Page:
Finally, work is continuing at the FPT table and with key stakeholders such as the Canadian Association of Chiefs of Police to continue improving the completeness and accuracy of available data.
- Brubacher, J.R., et. al. (2019) Cannabis use as a risk factor for causing motor vehicle crashes: a prospective study
- Conseil canadien des administrateurs en transport motorisé (2019) A Compilation of Jurisdictional Roadside Surveys Conducted prior to Cannabis Legalization. (anglais seulement) Ottawa.
- Compton, R. (2017) Marijuana-impaired driving: A report to Congress. Washington, National Highway Traffic Safety Administration.
- Owusu-Bempah, A., Wortley, S. and Schlapak, R., (2021) What’s changed? Cannabis Legalization and Youth Contact with the Justice System. Ottawa: Canadian Centre on Substance Use and Addictions.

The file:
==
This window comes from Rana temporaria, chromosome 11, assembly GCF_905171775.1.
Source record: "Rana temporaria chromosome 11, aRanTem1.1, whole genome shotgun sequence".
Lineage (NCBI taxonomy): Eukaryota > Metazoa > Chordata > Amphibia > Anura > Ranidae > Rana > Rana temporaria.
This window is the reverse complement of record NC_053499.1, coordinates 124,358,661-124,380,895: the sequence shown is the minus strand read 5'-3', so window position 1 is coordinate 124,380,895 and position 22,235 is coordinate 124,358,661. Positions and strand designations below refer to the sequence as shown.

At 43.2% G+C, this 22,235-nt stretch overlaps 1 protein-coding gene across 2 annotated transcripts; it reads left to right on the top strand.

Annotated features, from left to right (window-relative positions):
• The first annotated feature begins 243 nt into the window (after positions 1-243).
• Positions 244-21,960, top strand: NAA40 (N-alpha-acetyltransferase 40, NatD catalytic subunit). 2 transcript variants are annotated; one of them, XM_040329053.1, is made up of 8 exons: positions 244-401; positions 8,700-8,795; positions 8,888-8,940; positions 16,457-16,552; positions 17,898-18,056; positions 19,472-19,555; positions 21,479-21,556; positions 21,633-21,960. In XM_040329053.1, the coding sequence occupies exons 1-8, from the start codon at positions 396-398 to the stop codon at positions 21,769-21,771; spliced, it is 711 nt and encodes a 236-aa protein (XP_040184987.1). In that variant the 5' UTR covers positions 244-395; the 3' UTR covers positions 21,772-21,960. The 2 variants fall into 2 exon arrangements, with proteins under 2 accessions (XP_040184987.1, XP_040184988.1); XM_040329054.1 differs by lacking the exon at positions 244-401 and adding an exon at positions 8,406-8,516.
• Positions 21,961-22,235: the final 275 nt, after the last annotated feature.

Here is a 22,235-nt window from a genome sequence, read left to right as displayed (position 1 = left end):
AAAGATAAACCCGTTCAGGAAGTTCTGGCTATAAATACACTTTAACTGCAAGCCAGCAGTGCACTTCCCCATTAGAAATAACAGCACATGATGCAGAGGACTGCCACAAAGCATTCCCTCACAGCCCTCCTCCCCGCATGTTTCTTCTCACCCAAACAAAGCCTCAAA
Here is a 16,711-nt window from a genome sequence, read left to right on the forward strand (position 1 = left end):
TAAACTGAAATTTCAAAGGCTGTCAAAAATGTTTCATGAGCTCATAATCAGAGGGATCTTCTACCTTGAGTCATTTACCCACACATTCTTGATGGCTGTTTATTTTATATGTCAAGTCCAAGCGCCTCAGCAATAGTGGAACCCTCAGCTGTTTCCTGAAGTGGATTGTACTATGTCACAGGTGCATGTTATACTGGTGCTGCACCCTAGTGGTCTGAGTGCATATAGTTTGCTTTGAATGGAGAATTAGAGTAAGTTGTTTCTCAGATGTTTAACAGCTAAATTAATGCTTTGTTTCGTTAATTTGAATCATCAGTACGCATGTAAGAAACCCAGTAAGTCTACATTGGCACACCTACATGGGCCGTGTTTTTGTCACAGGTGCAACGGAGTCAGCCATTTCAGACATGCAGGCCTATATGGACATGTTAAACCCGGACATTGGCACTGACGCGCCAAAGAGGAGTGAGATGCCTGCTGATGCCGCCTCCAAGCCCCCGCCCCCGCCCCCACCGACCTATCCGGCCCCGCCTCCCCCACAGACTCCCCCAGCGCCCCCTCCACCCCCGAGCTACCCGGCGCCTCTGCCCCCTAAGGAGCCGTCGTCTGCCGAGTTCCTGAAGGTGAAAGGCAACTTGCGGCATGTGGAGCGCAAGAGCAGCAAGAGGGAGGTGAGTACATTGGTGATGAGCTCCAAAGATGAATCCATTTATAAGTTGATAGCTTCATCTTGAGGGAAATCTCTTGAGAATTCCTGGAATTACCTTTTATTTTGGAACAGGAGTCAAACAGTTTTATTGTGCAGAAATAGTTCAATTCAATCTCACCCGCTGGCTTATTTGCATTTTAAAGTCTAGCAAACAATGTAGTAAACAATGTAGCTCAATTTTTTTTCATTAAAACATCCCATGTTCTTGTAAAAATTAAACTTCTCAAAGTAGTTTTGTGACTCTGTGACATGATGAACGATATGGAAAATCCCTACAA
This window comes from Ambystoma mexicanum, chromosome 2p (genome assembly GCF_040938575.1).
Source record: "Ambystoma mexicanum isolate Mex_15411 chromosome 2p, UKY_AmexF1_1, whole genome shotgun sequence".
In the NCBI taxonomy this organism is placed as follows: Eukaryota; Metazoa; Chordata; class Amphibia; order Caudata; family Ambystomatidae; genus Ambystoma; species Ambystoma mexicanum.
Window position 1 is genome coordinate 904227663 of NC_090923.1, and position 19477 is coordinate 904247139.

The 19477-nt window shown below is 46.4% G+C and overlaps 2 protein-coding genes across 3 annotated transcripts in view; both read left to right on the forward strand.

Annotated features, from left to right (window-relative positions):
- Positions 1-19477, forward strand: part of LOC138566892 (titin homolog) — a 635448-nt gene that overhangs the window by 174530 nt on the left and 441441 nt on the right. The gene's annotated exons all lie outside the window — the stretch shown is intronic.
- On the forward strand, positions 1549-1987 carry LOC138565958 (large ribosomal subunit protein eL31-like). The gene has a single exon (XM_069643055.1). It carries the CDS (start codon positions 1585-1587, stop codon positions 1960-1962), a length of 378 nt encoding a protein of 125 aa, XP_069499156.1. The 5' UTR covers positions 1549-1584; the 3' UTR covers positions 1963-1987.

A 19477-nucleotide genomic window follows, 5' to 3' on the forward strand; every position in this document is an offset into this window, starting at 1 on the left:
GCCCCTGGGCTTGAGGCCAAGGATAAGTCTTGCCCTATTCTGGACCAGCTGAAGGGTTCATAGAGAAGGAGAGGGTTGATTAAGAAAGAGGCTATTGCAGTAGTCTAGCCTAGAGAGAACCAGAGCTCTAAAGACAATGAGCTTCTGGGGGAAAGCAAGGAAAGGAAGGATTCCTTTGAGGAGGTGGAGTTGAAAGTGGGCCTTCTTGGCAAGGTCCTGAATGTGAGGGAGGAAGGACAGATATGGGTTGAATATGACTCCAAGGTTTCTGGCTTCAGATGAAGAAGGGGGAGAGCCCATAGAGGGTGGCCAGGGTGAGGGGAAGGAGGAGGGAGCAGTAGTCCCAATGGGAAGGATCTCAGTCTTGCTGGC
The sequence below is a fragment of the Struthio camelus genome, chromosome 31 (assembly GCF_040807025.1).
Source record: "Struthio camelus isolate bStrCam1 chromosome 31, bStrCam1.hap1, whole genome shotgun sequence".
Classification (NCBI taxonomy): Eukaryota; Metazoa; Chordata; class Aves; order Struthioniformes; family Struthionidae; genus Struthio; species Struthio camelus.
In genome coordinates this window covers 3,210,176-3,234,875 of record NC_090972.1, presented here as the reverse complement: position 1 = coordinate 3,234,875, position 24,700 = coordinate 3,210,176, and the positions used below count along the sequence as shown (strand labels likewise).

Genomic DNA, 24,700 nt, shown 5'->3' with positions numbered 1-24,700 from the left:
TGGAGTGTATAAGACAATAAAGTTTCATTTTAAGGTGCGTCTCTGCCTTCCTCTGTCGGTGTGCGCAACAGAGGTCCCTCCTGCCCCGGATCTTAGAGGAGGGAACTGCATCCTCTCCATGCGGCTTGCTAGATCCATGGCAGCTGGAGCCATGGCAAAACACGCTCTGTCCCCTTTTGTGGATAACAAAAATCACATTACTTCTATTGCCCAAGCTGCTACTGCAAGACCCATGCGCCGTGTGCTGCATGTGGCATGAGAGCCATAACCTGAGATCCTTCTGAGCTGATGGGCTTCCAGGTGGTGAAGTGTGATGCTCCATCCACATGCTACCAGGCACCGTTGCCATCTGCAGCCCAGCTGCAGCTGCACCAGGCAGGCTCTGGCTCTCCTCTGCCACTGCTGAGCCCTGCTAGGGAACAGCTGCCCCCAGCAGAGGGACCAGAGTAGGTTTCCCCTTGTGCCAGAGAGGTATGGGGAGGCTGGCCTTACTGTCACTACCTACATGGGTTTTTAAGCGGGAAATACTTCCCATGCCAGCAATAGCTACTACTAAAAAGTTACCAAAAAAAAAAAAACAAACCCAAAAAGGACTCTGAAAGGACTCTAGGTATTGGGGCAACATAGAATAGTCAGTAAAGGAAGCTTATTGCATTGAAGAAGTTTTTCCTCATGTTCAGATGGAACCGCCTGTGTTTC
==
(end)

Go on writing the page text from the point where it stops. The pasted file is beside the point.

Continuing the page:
- Moreau, G. (2021) Police-Reported Crime Statistics in Canada, 2020. Statistics Canada
- Perreault, S. (2021) Impaired Driving in Canada, 2019. Statistics Canada.
- Perreault, S. (2016) Impaired Driving in Canada. Statistics Canada, Statistics Canada.
- Porath-Waller, A.J. et D.J. Beirness (2014) An examination of the validity of the Standardized Field Sobriety Test in detecting drug impairment using data from the Drug Evaluation and Classification Program. Traffic Injury Prevention, 15, 125-131.
- Porath, A.J. et D.J. Beirness (2019) Predicting categories of drugs used by suspected drug-impaired drivers using the Drug Evaluation and Classification Program Tests. Traffic Injury Prevention.
- Robertson, R.D. et coll. (2017) Prevalence and Trends of Drugged Driving in Canada. Accident Analysis and Prevention. Vol.99, partie A.